So, going through each of the points that you've raised:
This is the point point that you actually discuss extensively. You don't just assert an opinion, you back it up with hard facts, stories, etc. While questions along the line of "which is faster" are often not very good, but clearly there is potential here to objectively come to a conclusion as to how two options compare as to performance.
Application Lifetime Is Detached from Web Pages
This is all you say on the subject. What does this mean. What affect does this have on the consideration being made? What do the alternatives do, and how do they compare?
This doesn't really mean much on its own. Support this assertion. What allows this particular solution to scale; what prevents other solutions from scaling; what data is there that demonstrates, using facts/evidence, that it will scale better?
Here on this point I'd say there is certainly potential for meeting the metrics mentioned, but your post hasn't actually done so.
No Context-Switch Overhead
Same arguments as to the app lifetime comment; you just mention these alone and include nothing else.
(the first two "Cons" I have no comment on)
The FastCGI interface is way more complex than solutions like PHP. Learning how to write multiplexing FastCGI applications will take some time. We feel that this investment of time pays off rather quickly, but sometimes other people tend to see this differently.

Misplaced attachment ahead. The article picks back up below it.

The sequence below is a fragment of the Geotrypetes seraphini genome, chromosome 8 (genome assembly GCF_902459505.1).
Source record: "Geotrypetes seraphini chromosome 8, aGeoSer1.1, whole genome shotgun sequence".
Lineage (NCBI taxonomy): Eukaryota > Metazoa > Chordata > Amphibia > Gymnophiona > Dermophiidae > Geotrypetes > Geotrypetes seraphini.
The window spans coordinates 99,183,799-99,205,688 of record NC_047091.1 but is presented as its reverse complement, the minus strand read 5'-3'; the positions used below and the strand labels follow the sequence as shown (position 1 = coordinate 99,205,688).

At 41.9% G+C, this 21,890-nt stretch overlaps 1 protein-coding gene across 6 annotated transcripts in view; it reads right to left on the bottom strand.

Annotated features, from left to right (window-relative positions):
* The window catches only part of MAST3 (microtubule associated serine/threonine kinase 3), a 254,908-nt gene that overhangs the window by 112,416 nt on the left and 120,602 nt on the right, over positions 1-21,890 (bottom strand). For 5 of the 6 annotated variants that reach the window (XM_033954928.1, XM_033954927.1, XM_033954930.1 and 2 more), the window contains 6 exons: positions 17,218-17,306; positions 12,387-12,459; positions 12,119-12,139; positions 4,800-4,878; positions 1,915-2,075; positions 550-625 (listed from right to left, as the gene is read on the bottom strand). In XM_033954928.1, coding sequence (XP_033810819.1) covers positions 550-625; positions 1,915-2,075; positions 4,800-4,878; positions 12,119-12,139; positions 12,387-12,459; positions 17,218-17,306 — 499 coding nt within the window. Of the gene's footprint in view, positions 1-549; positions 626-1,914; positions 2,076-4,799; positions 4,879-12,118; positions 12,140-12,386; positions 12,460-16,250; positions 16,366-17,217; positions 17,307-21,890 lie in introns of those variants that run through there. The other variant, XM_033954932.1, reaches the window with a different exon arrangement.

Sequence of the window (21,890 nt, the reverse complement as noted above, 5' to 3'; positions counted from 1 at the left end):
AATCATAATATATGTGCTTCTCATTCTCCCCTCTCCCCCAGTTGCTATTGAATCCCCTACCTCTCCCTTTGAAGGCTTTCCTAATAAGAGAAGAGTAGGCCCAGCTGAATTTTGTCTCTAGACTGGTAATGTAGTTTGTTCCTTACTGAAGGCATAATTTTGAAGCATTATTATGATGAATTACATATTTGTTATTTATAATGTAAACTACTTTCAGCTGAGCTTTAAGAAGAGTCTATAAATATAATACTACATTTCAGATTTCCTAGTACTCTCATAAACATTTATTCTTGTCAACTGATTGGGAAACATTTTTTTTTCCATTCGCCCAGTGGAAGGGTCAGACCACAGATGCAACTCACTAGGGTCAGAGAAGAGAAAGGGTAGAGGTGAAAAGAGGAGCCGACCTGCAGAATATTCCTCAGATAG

What is your basis for this assertion? This is just your opinion, with no supporting facts, evidence, expertise, data. Just you saying that it's more complex. It is nothing more than one person's opinion. Why and how is it more complex?
A very good security expert friend of mine said that there are just a lot more concerns with c/c++ being exposed to a web front. I would certainly agree that security is something that needs to be thought more of than on a traditional PHP environment.
This is even less helpful than the previous comment. Someone, somewhere, who isn't even here to be able to discuss his reasoning, feels that there are "concerns". What are they? What are the consequences of them? How can they be mitigated? How can anyone possibly respond to your statement that there are "concerns"? How can anyone make a decision based on this?
Your post was helpful when it was dealing with just those aspects that could be objectively measured or conclusively proven one way or the other, namely performance characteristics, the existence or lack of of certain features and the observable effects that they have.
As soon as you stepped away from those objective statements and tried to answer the actual question asked of "Is it viable" rather than a concrete, objective, provable statement about, say, it's performance, the value of the post plummeted down to virtually nothing.
The question should be edited such that it asks something that can be conclusively answered, rather than the vague, open ended "is this viable" question that it currently asks which is simply "primarily opinion based".